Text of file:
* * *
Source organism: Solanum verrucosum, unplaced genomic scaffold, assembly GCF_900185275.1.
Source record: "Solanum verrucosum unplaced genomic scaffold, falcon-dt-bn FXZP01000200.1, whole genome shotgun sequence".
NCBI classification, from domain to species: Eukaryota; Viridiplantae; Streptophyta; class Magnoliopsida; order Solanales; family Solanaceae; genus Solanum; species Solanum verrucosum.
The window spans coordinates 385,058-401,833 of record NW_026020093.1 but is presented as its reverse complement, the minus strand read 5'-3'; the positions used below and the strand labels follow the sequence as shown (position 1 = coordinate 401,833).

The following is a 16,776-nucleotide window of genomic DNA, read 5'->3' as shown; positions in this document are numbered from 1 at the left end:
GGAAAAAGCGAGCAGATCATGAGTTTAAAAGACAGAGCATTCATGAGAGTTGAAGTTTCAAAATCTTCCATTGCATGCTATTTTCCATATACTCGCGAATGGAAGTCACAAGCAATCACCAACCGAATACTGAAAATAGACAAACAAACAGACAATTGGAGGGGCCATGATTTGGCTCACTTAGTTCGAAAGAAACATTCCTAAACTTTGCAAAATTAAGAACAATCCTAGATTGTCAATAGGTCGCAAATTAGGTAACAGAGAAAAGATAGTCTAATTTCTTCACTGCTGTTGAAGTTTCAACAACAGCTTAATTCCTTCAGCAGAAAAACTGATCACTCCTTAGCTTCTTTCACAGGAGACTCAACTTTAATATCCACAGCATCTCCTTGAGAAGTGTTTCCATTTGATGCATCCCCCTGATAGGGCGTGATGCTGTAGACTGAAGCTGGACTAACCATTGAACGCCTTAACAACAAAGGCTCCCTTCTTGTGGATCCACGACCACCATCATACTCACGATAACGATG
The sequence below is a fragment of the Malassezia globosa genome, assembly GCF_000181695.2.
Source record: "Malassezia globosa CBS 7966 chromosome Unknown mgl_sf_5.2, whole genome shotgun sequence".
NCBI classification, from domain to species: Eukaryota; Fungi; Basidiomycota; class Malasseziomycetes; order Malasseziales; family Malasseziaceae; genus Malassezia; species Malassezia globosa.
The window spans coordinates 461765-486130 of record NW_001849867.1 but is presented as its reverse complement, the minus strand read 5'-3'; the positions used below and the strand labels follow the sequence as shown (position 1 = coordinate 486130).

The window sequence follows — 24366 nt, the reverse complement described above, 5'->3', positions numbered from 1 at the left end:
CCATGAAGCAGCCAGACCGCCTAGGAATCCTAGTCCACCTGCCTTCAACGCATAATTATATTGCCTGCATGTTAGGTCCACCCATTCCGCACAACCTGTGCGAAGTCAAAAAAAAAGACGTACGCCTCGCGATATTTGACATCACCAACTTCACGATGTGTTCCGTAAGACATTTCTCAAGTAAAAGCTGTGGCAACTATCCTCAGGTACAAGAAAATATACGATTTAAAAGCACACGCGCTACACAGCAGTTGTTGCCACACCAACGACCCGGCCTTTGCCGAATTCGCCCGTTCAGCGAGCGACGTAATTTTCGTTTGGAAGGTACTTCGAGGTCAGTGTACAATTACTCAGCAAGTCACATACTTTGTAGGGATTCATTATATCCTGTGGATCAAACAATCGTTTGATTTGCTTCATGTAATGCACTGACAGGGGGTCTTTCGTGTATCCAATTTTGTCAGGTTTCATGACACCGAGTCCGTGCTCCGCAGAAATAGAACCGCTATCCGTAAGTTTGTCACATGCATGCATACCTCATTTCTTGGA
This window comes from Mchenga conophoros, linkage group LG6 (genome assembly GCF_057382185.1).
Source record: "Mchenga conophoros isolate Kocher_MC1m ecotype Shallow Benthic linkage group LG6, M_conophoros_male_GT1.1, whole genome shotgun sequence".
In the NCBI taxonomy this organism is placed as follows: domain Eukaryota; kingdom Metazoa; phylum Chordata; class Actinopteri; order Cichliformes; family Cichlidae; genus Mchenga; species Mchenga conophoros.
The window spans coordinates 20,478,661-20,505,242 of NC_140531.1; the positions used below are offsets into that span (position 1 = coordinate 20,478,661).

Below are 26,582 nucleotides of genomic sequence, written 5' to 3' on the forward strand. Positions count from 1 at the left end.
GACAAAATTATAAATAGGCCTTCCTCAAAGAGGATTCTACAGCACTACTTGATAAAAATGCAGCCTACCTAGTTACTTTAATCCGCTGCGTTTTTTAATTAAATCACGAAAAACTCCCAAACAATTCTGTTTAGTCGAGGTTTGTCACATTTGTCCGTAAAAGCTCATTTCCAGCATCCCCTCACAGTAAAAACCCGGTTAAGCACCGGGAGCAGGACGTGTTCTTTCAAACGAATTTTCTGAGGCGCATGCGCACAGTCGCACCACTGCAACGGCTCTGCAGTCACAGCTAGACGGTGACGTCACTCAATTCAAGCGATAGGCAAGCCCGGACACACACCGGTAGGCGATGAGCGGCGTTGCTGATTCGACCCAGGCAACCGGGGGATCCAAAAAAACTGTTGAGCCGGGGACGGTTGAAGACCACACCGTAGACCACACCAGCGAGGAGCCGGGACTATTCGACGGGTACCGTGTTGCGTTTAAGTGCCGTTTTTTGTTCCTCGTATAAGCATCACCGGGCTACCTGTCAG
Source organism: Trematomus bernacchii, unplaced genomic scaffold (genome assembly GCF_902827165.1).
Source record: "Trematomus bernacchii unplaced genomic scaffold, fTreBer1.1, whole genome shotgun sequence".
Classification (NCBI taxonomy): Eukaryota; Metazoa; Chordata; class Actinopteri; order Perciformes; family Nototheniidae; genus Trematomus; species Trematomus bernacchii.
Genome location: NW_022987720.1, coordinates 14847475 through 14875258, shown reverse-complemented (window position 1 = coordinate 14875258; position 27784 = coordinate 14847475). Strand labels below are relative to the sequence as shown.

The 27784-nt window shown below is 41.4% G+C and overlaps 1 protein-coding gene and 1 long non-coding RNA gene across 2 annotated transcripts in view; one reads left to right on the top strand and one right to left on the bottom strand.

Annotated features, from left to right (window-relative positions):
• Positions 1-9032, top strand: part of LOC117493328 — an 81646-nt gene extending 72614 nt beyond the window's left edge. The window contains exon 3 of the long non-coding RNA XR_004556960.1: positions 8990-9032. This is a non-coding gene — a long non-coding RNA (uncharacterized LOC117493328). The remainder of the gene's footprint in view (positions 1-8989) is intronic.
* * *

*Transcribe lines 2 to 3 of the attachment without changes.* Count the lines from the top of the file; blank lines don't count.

Source record: "Solanum verrucosum unplaced genomic scaffold, falcon-dt-bn FXZP01000200.1, whole genome shotgun sequence".
NCBI classification, from domain to species: Eukaryota; Viridiplantae; Streptophyta; class Magnoliopsida; order Solanales; family Solanaceae; genus Solanum; species Solanum verrucosum.